Untapped #3: Making the most of corporate trauma | City Bible Forum Plus
Loading...

Untapped #3: Making the most of corporate trauma

Untapped #3: Making the most of corporate trauma

Fri Oct 25th, 2019
Alt

The ever multi-talented, multi-functional, multi-positional "I'm pretty sure she is a transformer in disguise" Jane writes our match summary of Untapped #3: Making the most of corporate trauma. Normally, you will find Jane at Headstart doing pretty much everything you don't see to make it happen every Monday but we get to see what she saw and heard when two Headstarters were interviewed about corporate trauma and another Headstarter gave the talk!

Night in a tweet:

Understand why you work and where you hold your worth when corporate trauma hits.

Crash Test Dummy

You know the ones. Lifeless mannikins. Quartered black and yellow circle on their temple. Horrifying trajectory ahead. They are inanimate and disposable and, at times, we can feel like this at work.

“Corporate trauma is inevitable. You can’t avoid it.” David Nam, 2019.

Work is a stressful environment. Stress can be good as it readies our bodies for the tasks ahead and drives us to tackle them productively. However, when the stress at work becomes lasting distress it enters the realm of Corporate Trauma.

Corporate Trauma can look differently for some people but could sound a little like these: organisational restructures, social exclusion, malicious hierarchy, moral breech, unsupportive environment, toxic work relations, job instability – things that leave a lasting mental, emotional and physical impact which affects our ability to function at work properly. It makes us question our position, prestige, purpose and personal-worth.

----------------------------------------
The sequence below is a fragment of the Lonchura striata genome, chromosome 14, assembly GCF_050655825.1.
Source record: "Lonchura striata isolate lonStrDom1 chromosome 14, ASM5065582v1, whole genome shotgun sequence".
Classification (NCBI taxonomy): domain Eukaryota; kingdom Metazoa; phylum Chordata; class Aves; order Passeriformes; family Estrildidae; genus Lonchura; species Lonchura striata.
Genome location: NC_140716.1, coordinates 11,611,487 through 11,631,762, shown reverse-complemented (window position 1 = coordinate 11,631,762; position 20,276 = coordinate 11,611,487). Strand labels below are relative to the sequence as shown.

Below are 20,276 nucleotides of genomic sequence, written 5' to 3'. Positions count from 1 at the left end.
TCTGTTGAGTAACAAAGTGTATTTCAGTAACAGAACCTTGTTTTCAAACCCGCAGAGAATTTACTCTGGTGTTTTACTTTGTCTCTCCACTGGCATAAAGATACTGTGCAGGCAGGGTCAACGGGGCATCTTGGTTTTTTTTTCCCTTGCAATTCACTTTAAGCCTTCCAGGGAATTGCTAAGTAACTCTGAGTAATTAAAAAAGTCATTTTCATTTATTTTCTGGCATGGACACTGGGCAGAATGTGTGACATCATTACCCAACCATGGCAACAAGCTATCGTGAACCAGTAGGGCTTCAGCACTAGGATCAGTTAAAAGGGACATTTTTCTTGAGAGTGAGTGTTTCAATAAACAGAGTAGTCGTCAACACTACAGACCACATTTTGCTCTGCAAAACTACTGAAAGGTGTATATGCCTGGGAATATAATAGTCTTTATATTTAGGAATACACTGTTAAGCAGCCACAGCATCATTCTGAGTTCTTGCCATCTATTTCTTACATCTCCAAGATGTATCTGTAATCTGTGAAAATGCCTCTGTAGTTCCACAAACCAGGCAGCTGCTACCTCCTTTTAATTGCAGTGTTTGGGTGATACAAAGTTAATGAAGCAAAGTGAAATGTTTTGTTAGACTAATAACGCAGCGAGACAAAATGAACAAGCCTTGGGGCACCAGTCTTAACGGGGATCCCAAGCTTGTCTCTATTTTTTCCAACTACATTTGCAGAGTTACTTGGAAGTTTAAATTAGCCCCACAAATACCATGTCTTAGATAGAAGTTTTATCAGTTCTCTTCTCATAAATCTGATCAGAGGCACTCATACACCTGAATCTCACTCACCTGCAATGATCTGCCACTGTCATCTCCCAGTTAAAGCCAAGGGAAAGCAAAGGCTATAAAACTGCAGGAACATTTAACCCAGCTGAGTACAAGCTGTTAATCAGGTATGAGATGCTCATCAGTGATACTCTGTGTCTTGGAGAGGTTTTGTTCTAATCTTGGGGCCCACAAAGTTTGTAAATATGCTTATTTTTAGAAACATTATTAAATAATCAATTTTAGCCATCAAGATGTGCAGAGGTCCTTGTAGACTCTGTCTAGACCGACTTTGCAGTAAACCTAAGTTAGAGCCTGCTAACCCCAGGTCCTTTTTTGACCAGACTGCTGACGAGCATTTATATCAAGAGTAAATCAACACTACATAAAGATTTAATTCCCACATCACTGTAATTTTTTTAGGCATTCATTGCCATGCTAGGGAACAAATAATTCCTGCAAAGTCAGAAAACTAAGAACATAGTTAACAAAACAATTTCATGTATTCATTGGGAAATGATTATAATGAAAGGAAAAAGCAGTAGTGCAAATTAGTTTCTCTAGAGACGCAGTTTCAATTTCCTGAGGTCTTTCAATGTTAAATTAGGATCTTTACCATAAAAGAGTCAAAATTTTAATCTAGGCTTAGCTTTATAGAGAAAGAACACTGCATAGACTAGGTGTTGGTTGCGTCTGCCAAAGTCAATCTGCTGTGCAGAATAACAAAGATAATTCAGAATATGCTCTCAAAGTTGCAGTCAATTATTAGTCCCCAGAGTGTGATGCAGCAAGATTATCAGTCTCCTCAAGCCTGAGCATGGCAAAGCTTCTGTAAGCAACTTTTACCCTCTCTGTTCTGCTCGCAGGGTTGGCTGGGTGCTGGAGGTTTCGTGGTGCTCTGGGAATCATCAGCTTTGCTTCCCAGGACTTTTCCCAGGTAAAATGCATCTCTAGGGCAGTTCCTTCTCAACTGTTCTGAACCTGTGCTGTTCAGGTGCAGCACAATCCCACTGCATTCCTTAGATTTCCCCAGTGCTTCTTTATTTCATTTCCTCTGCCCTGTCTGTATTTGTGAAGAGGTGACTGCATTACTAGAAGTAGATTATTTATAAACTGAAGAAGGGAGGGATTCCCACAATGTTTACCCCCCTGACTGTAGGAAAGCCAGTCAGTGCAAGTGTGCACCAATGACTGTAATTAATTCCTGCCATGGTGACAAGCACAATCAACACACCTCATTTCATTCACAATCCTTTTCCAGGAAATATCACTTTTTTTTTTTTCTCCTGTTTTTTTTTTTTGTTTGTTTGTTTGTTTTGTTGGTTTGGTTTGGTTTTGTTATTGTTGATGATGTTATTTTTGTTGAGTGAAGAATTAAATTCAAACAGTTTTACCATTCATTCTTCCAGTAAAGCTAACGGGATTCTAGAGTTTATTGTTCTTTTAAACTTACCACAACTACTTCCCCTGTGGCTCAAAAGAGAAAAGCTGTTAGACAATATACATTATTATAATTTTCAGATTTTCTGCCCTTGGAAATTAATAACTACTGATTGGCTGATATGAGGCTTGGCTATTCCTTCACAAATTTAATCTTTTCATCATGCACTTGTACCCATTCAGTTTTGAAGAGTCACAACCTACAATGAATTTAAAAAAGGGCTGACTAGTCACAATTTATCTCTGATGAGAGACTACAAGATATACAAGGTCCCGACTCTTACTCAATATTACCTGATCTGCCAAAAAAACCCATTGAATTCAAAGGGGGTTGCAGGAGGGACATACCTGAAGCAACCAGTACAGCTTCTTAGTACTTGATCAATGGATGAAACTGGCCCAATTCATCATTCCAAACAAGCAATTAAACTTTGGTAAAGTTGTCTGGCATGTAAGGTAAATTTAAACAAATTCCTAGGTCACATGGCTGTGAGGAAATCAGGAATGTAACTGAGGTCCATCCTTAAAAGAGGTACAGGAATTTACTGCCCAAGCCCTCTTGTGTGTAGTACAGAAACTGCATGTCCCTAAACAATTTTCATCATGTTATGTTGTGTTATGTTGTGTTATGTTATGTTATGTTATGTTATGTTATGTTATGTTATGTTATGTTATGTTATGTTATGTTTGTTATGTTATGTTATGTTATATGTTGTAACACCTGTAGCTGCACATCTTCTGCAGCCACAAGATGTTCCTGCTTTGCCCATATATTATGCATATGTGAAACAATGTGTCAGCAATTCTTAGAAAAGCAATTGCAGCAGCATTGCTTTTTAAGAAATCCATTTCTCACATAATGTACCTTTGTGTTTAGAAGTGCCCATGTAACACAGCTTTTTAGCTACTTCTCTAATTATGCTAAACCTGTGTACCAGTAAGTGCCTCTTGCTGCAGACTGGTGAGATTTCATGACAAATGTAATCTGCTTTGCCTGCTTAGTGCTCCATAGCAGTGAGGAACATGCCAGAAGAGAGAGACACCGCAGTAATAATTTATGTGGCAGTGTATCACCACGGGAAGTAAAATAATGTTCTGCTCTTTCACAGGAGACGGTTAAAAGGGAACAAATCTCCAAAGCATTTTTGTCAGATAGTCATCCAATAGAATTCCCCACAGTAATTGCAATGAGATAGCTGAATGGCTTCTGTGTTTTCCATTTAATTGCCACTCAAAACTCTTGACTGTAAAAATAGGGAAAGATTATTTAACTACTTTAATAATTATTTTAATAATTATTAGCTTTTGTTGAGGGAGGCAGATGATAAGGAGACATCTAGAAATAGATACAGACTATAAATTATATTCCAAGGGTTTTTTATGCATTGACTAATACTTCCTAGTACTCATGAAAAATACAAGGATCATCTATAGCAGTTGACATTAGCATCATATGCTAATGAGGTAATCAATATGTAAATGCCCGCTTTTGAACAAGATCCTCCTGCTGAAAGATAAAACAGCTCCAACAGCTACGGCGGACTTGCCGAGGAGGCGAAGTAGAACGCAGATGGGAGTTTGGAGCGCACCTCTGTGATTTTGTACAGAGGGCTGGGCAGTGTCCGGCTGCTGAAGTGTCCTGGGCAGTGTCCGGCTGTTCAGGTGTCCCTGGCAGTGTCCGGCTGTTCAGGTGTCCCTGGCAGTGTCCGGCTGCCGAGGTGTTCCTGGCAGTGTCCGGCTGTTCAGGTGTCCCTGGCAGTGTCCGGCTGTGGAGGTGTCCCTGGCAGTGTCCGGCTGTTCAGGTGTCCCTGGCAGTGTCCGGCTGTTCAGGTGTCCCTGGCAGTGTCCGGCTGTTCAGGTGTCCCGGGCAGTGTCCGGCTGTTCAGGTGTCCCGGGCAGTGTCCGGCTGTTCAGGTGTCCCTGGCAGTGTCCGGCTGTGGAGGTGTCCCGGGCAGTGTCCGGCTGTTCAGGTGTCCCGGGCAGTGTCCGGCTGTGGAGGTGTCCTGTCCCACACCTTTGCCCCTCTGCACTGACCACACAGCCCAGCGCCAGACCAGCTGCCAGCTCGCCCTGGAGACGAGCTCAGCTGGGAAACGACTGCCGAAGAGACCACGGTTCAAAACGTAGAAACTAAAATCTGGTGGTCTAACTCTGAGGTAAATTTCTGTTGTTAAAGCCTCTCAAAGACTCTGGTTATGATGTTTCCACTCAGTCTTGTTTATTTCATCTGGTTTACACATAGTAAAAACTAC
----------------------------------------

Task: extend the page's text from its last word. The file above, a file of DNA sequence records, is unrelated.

Knowing this, what does following Jesus look like when corporate trauma hits?

How not to do it: Play the blame game.

When things of Corporate Trauma nature arise, it is natural for us to reach out and lean on our support structures: friends, family, other colleagues and comrades in the trauma. Of course we would want to cope and make sense of distressing events. However, we need to be keenly aware of the very easy slip from verbal processing to gossiping and the blame game. These “if only x, then y… it's their fault… I’m the victim here” conversations are not sustainable and are, in fact, ultimately harmful as there are only two outcomes of this mindset:

  • we become jaded and dismissive, or
  • we become delusional, we victimise ourselves and enemise everyone else. We need to be aware that there may be times where we are the one to blame.

How to do it: 1 Peter 5:6-7

Humble yourselves, therefore, under God’s mighty hand, that he may lift you up in due time. Cast all your anxiety on him because he cares for you.

Sometimes it feels like as Christians we have to hold things together and be mature and wise in all occasions. It very comforting to hear in God’s Word the acknowledgement that we have “anxiety” and that it needs to be directed. In Corporate Trauma, anxiety is pertinent. We worry over our job stability, our value, our security and comfort. We feel powerless and it makes us act irrationally and selfishly. Questions bubble to the surface - why...?

But God's Word offers more. It's interesting that the verse starts with “Humble yourselves” (I’ve started to read this in a “BRACE YOURSELVES” voice and it’s actually really helpful). Everything we get from work are given to us by God’s mighty hand.

Once we come to understand this, we can see that the value that was so shaken by Corporate Trauma is less shaken because we realign ourselves as those who receive and are under the God care. We also can see the value in that even Corporate Trauma is a gift, to build resilience in us and just like regular training at the gym, sometimes the greater benefits are only seen more clearly late in life.

Finally, something that stuck was the practice of being a non-anxious presence. Louisa and Lisa, the Headstarters who were interviewed, shared how it can really speak volumes and makes you stand out among the “victims” of Corporate Trauma.

Leave a Comment